As You Like It: Act 3, Scene 4

           Enter ROSALIND and CELIA.

1   Never talk to me; I will weep.

2   Do, I prithee; but yet have the grace to
  3   consider that tears do not become a man.

4   But have I not cause to weep?

5   As good cause as one would desire;
  6   therefore weep.

7   His very hair is of the dissembling colour.

8   Something browner than Judas's; marry,
  9   his kisses are Judas's own children.

10   I' faith, his hair is of a good colour.

11   An excellent colour: your chestnut
 12   was ever the only colour.

13   And his kissing is as full of sanctity
 14   as the touch of holy bread.

15   He hath bought a pair of cast lips of Diana:
 16   a nun of winter's sisterhood kisses not more
 17   religiously; the very ice of chastity is in them.

18   But why did he swear he would come this
 19   morning, and comes not?

20   Nay, certainly, there is no truth in him.

21   Do you think so?

22   Yes; I think he is not a pick-purse nor a
 23   horse-stealer, but for his verity in love,
 24   I do think him as concave as a covered
 25   goblet or a worm-eaten nut.

26   Not true in love?

27   Yes, when he is in; but I think he is not in.

28   You have heard him swear downright he
 29   was.

30   'Was' is not 'is:' besides, the oath of a lover
 31   is no stronger than the word of a tapster;
 32   they are both the confirmer of false reckonings.
 33   He attends here in the forest on the duke your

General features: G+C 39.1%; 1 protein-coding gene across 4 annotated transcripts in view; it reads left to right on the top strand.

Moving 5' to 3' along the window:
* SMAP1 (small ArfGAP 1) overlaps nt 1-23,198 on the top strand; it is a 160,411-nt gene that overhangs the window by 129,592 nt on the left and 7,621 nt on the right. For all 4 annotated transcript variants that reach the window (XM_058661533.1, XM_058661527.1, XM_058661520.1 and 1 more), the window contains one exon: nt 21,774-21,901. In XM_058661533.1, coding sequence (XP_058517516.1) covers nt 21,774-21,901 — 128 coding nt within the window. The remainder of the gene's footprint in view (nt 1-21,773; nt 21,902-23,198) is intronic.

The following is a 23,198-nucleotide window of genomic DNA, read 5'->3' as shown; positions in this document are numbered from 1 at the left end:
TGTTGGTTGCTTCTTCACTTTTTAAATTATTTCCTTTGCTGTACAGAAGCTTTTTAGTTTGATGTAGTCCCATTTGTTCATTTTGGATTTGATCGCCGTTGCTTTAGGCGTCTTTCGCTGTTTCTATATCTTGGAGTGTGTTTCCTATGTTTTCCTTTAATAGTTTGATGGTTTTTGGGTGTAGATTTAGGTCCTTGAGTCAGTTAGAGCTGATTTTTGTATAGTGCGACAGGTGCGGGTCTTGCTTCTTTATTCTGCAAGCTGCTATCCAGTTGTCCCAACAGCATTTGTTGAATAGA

34   father.

35   I met the duke yesterday and had much question
 36   with him: he asked me of what parentage I was;
 37   I told him, of as good as he; so he laughed and
 38   let me go. But what talk we of fathers, when
 39   there is such a man as Orlando?

40   O, that's a brave man! he writes brave verses,
 41   speaks brave words, swears brave oaths and
 42   breaks them bravely, quite traverse, athwart
 43   the heart of his lover; as a puisny tilter, that
 44   spurs his horse but on one side, breaks his staff
 45   like a noble goose: but all's brave that youth
 46   mounts and folly guides. Who comes here?

           Enter CORIN.

47   Mistress and master, you have oft inquired
 48   After the shepherd that complain'd of love,
 49   Who you saw sitting by me on the turf,
 50   Praising the proud disdainful shepherdess
 51   That was his mistress.

51                                         Well, and what of him?

52   If you will see a pageant truly play'd,
 53   Between the pale complexion of true love
 54   And the red glow of scorn and proud disdain,
 55   Go hence a little and I shall conduct you,
 56   If you will mark it.

56                                     O, come, let us remove:
 57   The sight of lovers feedeth those in love.
 58   Bring us to this sight, and you shall say
 59   I'll prove a busy actor in their play.